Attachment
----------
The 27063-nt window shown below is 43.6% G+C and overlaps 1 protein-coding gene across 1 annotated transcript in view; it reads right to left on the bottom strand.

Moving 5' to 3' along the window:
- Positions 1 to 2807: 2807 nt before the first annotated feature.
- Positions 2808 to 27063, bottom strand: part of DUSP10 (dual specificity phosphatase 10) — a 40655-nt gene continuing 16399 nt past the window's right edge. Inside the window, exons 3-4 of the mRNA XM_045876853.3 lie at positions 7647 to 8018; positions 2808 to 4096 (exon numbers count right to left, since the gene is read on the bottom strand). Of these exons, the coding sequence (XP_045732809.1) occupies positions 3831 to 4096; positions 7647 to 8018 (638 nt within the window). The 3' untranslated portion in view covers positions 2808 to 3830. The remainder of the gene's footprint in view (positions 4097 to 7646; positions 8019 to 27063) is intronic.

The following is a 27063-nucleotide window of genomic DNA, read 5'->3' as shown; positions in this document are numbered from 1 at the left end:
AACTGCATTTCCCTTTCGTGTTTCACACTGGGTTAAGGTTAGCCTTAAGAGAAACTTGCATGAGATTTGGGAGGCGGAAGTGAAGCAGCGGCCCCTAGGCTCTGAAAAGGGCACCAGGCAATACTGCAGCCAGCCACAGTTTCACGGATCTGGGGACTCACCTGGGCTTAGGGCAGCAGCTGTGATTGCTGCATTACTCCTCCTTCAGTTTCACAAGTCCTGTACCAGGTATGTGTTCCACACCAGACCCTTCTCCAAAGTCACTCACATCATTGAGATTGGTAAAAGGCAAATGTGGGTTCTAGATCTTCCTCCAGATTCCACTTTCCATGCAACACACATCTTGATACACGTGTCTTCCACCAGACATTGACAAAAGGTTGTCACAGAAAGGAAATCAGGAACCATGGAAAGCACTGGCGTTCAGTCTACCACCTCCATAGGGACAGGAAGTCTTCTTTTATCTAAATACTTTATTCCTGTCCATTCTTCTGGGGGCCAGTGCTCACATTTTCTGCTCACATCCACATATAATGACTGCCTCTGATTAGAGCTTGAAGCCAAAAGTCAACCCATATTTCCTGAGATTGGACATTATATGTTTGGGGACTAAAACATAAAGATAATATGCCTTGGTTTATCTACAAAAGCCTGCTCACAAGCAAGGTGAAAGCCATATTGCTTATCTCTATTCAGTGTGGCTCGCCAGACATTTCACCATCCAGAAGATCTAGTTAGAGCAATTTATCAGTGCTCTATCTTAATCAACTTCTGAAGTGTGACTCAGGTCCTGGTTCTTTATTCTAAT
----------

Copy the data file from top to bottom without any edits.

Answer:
The 27063-nt window shown below is 43.6% G+C and overlaps 1 protein-coding gene across 1 annotated transcript in view; it reads right to left on the bottom strand.

Moving 5' to 3' along the window:
- Positions 1 to 2807: 2807 nt before the first annotated feature.
- Positions 2808 to 27063, bottom strand: part of DUSP10 (dual specificity phosphatase 10) — a 40655-nt gene continuing 16399 nt past the window's right edge. Inside the window, exons 3-4 of the mRNA XM_045876853.3 lie at positions 7647 to 8018; positions 2808 to 4096 (exon numbers count right to left, since the gene is read on the bottom strand). Of these exons, the coding sequence (XP_045732809.1) occupies positions 3831 to 4096; positions 7647 to 8018 (638 nt within the window). The 3' untranslated portion in view covers positions 2808 to 3830. The remainder of the gene's footprint in view (positions 4097 to 7646; positions 8019 to 27063) is intronic.

The following is a 27063-nucleotide window of genomic DNA, read 5'->3' as shown; positions in this document are numbered from 1 at the left end:
AACTGCATTTCCCTTTCGTGTTTCACACTGGGTTAAGGTTAGCCTTAAGAGAAACTTGCATGAGATTTGGGAGGCGGAAGTGAAGCAGCGGCCCCTAGGCTCTGAAAAGGGCACCAGGCAATACTGCAGCCAGCCACAGTTTCACGGATCTGGGGACTCACCTGGGCTTAGGGCAGCAGCTGTGATTGCTGCATTACTCCTCCTTCAGTTTCACAAGTCCTGTACCAGGTATGTGTTCCACACCAGACCCTTCTCCAAAGTCACTCACATCATTGAGATTGGTAAAAGGCAAATGTGGGTTCTAGATCTTCCTCCAGATTCCACTTTCCATGCAACACACATCTTGATACACGTGTCTTCCACCAGACATTGACAAAAGGTTGTCACAGAAAGGAAATCAGGAACCATGGAAAGCACTGGCGTTCAGTCTACCACCTCCATAGGGACAGGAAGTCTTCTTTTATCTAAATACTTTATTCCTGTCCATTCTTCTGGGGGCCAGTGCTCACATTTTCTGCTCACATCCACATATAATGACTGCCTCTGATTAGAGCTTGAAGCCAAAAGTCAACCCATATTTCCTGAGATTGGACATTATATGTTTGGGGACTAAAACATAAAGATAATATGCCTTGGTTTATCTACAAAAGCCTGCTCACAAGCAAGGTGAAAGCCATATTGCTTATCTCTATTCAGTGTGGCTCGCCAGACATTTCACCATCCAGAAGATCTAGTTAGAGCAATTTATCAGTGCTCTATCTTAATCAACTTCTGAAGTGTGACTCAGGTCCTGGTTCTTTATTCTAAT